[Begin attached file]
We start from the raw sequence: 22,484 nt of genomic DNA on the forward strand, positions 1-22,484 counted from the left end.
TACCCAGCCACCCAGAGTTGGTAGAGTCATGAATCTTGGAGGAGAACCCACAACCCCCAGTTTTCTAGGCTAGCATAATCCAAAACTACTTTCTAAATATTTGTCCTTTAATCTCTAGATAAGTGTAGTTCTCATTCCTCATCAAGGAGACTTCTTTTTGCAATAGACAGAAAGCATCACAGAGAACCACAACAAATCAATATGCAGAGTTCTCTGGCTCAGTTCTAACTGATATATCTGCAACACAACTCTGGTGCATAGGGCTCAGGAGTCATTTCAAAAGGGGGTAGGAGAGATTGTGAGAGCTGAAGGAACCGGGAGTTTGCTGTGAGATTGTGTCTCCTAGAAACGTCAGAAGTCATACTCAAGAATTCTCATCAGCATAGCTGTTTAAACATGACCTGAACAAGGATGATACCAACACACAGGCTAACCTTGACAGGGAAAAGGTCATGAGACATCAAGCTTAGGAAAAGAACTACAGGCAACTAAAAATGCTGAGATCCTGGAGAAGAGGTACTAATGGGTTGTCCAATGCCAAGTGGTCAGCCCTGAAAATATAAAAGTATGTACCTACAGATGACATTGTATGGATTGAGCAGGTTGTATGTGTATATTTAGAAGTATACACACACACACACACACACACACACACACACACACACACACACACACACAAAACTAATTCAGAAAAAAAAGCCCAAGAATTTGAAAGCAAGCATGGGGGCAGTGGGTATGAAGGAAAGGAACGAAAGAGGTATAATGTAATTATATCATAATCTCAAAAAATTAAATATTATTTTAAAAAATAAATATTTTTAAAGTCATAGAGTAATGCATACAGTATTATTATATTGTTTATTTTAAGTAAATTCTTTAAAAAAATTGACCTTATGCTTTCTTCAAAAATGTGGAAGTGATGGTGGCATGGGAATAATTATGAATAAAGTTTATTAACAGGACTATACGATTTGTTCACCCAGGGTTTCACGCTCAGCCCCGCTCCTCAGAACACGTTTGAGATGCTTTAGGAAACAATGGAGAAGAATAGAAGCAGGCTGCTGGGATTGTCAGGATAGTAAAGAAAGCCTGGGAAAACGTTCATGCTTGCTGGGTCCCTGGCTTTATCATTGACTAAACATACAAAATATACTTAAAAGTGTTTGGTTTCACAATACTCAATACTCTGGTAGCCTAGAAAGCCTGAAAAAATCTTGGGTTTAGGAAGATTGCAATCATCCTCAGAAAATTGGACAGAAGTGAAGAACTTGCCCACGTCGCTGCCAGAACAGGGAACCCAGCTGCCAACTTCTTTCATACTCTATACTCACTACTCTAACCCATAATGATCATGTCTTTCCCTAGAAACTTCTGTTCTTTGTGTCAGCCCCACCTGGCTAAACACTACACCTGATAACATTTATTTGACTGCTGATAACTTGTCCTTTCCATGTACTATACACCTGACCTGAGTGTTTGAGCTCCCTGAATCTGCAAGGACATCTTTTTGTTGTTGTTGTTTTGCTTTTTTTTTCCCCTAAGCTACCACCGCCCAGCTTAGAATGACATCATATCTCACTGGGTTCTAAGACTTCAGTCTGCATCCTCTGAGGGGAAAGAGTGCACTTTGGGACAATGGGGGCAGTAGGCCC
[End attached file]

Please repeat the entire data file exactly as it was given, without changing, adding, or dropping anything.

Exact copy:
We start from the raw sequence: 22,484 nt of genomic DNA on the forward strand, positions 1-22,484 counted from the left end.
TACCCAGCCACCCAGAGTTGGTAGAGTCATGAATCTTGGAGGAGAACCCACAACCCCCAGTTTTCTAGGCTAGCATAATCCAAAACTACTTTCTAAATATTTGTCCTTTAATCTCTAGATAAGTGTAGTTCTCATTCCTCATCAAGGAGACTTCTTTTTGCAATAGACAGAAAGCATCACAGAGAACCACAACAAATCAATATGCAGAGTTCTCTGGCTCAGTTCTAACTGATATATCTGCAACACAACTCTGGTGCATAGGGCTCAGGAGTCATTTCAAAAGGGGGTAGGAGAGATTGTGAGAGCTGAAGGAACCGGGAGTTTGCTGTGAGATTGTGTCTCCTAGAAACGTCAGAAGTCATACTCAAGAATTCTCATCAGCATAGCTGTTTAAACATGACCTGAACAAGGATGATACCAACACACAGGCTAACCTTGACAGGGAAAAGGTCATGAGACATCAAGCTTAGGAAAAGAACTACAGGCAACTAAAAATGCTGAGATCCTGGAGAAGAGGTACTAATGGGTTGTCCAATGCCAAGTGGTCAGCCCTGAAAATATAAAAGTATGTACCTACAGATGACATTGTATGGATTGAGCAGGTTGTATGTGTATATTTAGAAGTATACACACACACACACACACACACACACACACACACACACACACACACACACAAAACTAATTCAGAAAAAAAAGCCCAAGAATTTGAAAGCAAGCATGGGGGCAGTGGGTATGAAGGAAAGGAACGAAAGAGGTATAATGTAATTATATCATAATCTCAAAAAATTAAATATTATTTTAAAAAATAAATATTTTTAAAGTCATAGAGTAATGCATACAGTATTATTATATTGTTTATTTTAAGTAAATTCTTTAAAAAAATTGACCTTATGCTTTCTTCAAAAATGTGGAAGTGATGGTGGCATGGGAATAATTATGAATAAAGTTTATTAACAGGACTATACGATTTGTTCACCCAGGGTTTCACGCTCAGCCCCGCTCCTCAGAACACGTTTGAGATGCTTTAGGAAACAATGGAGAAGAATAGAAGCAGGCTGCTGGGATTGTCAGGATAGTAAAGAAAGCCTGGGAAAACGTTCATGCTTGCTGGGTCCCTGGCTTTATCATTGACTAAACATACAAAATATACTTAAAAGTGTTTGGTTTCACAATACTCAATACTCTGGTAGCCTAGAAAGCCTGAAAAAATCTTGGGTTTAGGAAGATTGCAATCATCCTCAGAAAATTGGACAGAAGTGAAGAACTTGCCCACGTCGCTGCCAGAACAGGGAACCCAGCTGCCAACTTCTTTCATACTCTATACTCACTACTCTAACCCATAATGATCATGTCTTTCCCTAGAAACTTCTGTTCTTTGTGTCAGCCCCACCTGGCTAAACACTACACCTGATAACATTTATTTGACTGCTGATAACTTGTCCTTTCCATGTACTATACACCTGACCTGAGTGTTTGAGCTCCCTGAATCTGCAAGGACATCTTTTTGTTGTTGTTGTTTTGCTTTTTTTTTCCCCTAAGCTACCACCGCCCAGCTTAGAATGACATCATATCTCACTGGGTTCTAAGACTTCAGTCTGCATCCTCTGAGGGGAAAGAGTGCACTTTGGGACAATGGGGGCAGTAGGCCC